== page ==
"When you’re doing instrument flying you’re watching six different gauges at once. It’s like herding cats— one of them will go south while you’re fixated on the other one. My instructor says he has taught a couple other musicians, and he says this need to monitor all these different parameters translates well into the cockpit."

Preparing to reach a new musical plane with his ISO conducting debut, Stark reflects on his Wabash Glee Club days, where all this got started.

"Stan Malinowski was Glee Club director, and he heard me practicing some piano in the Chapel," Stark remembers. "He said, ‘Hey, I need an accompanist for this piece; Can you help us out?"

"’I’d never accompanied a choir before, and I’m not a great pianist, at all. But he gave me a small piece and I practiced my brains out on it and accompanied the Glee Club on a few things at the end of my freshman year. It made my mom so nervous that she threatened to come to concerts with a bag over her head. And every Glee Club concert starts with "Old Wabash," the hardest handful of notes you could imagine playing."

"I’d be so nervous I couldn’t eat before concerts. But it was fun because it showed me life on the other side of the choir riser. Stan gave me some conducting lessons, and then I spent my whole junior year in Vienna and Madrid. In Vienna my piano teacher Gerald Stofsky told me that I would never be a professional pianist—I had started too late. Still, he said, ‘You’re very musical. You should consider being a conductor.’ He was the first person who gave me permission to have that dream.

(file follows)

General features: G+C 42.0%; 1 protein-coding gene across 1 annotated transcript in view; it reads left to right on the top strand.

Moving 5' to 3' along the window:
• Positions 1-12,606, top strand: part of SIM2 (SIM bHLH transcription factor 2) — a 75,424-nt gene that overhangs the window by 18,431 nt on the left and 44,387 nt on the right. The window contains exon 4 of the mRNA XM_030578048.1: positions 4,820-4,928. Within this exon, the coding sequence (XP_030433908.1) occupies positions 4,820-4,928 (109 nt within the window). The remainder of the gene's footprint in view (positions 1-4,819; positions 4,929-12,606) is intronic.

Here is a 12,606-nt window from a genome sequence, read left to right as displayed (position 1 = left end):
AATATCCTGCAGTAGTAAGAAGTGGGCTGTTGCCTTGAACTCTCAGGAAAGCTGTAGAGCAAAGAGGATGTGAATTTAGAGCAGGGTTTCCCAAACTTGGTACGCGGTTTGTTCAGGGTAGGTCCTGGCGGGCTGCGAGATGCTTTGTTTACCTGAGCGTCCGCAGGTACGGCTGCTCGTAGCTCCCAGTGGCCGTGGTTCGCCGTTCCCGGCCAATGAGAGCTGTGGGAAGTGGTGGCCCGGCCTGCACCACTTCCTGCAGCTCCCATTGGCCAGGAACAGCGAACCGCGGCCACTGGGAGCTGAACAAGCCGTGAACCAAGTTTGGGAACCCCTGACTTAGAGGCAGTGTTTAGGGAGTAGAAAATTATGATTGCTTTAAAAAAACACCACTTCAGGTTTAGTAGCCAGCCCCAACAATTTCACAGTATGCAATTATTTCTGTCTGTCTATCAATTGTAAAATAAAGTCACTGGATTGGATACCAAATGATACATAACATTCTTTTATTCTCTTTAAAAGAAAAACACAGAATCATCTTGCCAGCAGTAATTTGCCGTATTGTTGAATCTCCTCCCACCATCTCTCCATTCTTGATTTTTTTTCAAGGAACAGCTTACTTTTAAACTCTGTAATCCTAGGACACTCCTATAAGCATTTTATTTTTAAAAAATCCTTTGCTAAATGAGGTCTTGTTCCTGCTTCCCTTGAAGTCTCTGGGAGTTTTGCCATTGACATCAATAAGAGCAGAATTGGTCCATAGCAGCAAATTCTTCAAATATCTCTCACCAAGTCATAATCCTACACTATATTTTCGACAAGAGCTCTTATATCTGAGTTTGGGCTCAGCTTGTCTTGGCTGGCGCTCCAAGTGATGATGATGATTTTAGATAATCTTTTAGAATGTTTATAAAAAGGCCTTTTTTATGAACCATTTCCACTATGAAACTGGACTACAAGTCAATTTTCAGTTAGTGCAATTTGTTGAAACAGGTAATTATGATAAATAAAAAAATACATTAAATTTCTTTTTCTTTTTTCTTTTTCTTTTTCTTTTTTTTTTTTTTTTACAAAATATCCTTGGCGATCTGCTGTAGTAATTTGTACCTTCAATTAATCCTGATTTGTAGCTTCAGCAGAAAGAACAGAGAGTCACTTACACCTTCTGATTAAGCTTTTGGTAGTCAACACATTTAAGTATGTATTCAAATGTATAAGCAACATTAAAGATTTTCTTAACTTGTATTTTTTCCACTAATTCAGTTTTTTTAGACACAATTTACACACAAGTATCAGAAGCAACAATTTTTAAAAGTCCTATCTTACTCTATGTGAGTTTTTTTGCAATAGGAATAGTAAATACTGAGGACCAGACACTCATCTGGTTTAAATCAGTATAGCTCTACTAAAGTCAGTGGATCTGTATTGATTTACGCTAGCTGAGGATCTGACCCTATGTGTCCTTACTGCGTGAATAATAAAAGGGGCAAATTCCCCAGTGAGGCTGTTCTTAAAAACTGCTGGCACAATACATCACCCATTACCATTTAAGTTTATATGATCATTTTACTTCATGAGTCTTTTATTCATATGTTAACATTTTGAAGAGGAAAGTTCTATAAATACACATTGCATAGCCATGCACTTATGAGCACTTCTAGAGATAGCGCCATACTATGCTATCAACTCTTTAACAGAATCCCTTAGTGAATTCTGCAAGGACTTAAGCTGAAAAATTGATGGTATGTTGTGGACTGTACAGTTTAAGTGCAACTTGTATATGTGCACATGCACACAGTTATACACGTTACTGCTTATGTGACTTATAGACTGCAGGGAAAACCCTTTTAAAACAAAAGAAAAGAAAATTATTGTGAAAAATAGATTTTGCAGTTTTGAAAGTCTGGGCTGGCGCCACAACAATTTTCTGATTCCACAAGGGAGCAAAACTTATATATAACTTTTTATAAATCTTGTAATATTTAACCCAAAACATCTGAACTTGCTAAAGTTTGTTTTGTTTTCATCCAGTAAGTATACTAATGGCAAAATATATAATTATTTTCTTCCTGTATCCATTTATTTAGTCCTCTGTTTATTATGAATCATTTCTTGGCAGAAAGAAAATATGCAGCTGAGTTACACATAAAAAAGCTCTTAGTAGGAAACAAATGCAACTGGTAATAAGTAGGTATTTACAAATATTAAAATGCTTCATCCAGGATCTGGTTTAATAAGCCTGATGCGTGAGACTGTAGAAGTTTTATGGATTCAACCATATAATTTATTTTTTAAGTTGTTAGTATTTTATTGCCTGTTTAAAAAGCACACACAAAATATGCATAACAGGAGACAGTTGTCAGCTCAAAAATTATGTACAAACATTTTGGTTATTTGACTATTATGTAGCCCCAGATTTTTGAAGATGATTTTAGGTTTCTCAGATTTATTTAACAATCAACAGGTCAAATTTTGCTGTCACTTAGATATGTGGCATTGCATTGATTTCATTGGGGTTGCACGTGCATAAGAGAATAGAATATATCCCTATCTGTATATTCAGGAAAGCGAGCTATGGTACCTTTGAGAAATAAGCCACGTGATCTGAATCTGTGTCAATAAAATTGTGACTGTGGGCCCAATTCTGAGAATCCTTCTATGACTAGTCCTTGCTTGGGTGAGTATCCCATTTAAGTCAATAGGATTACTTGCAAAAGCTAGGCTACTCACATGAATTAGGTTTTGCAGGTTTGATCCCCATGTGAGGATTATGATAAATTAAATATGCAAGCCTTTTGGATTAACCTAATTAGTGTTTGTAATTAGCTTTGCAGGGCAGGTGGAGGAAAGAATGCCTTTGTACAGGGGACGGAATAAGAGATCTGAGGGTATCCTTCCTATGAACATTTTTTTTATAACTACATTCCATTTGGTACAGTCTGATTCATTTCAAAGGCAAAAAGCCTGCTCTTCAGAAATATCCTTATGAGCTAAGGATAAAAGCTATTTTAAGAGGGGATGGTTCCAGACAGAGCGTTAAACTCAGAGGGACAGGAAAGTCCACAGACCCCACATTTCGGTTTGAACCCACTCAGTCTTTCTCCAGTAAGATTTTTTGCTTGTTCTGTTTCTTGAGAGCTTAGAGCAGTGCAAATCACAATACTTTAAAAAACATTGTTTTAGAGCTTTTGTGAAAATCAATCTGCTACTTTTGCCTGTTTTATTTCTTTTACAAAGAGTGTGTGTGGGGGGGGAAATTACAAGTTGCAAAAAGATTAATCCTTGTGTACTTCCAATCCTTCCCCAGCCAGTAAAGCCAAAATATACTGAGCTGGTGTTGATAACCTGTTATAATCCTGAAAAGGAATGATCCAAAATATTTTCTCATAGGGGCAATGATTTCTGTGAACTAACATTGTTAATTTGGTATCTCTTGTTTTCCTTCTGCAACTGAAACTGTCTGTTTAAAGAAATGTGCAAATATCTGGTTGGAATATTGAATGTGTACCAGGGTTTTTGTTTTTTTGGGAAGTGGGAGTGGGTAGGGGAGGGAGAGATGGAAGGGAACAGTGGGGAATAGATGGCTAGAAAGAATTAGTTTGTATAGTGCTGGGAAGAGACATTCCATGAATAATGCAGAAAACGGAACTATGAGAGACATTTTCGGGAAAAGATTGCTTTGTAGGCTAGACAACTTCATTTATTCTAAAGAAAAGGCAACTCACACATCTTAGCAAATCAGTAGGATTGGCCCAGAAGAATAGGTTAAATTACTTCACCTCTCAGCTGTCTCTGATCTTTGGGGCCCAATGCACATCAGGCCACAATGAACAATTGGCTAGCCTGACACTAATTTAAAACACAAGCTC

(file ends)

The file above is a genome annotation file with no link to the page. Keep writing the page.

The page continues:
"These days, my own students study with him there. He was kind of a terrorist in the classroom, but he was a great musician and he nurtured that in me."


Making one’s ISO debut playing one of the best known pieces of music in the world brings it’s challenges.

"What do you do with a chestnut? You can go only so far before it’s no longer the familiar warm blanket that everyone wants to hear," Stark says. "If I were conducting "Messiah" every year I would make some changes, because "Messiah" exists in many different variations. I think it would be interesting to alternate some of those lesser-known versions. It really flies in the face of the notion that classical music is a static thing that doesn’t evolve or change. Handel conducted this piece himself over 20 times, and it’s possible that it was never the same way twice."

Stark says his job on Saturday is "to nudge the piece in a particular direction. What I am really interested in is the shaping of the event of the piece from beginning to end. There’s an art there. That’s one thing I feel pretty comfortable with—to take a piece that’s two and a-half hours long and lead it so that there’s a flow, a direction, a journey.

"I have conducted a complete "Messiah" before, and what was so gratifying was how captivated the audience said they were with the interpretation. People couldn’t believe how moved they were by the music. And that’s not me; that’s Handel. You set the table, and you hope that the muse will visit you."

In photo: Eric Stark rehearses the Indianapolis Symphonic Choir in Lilly Hall, Butler University. 

Photo by Steve Charles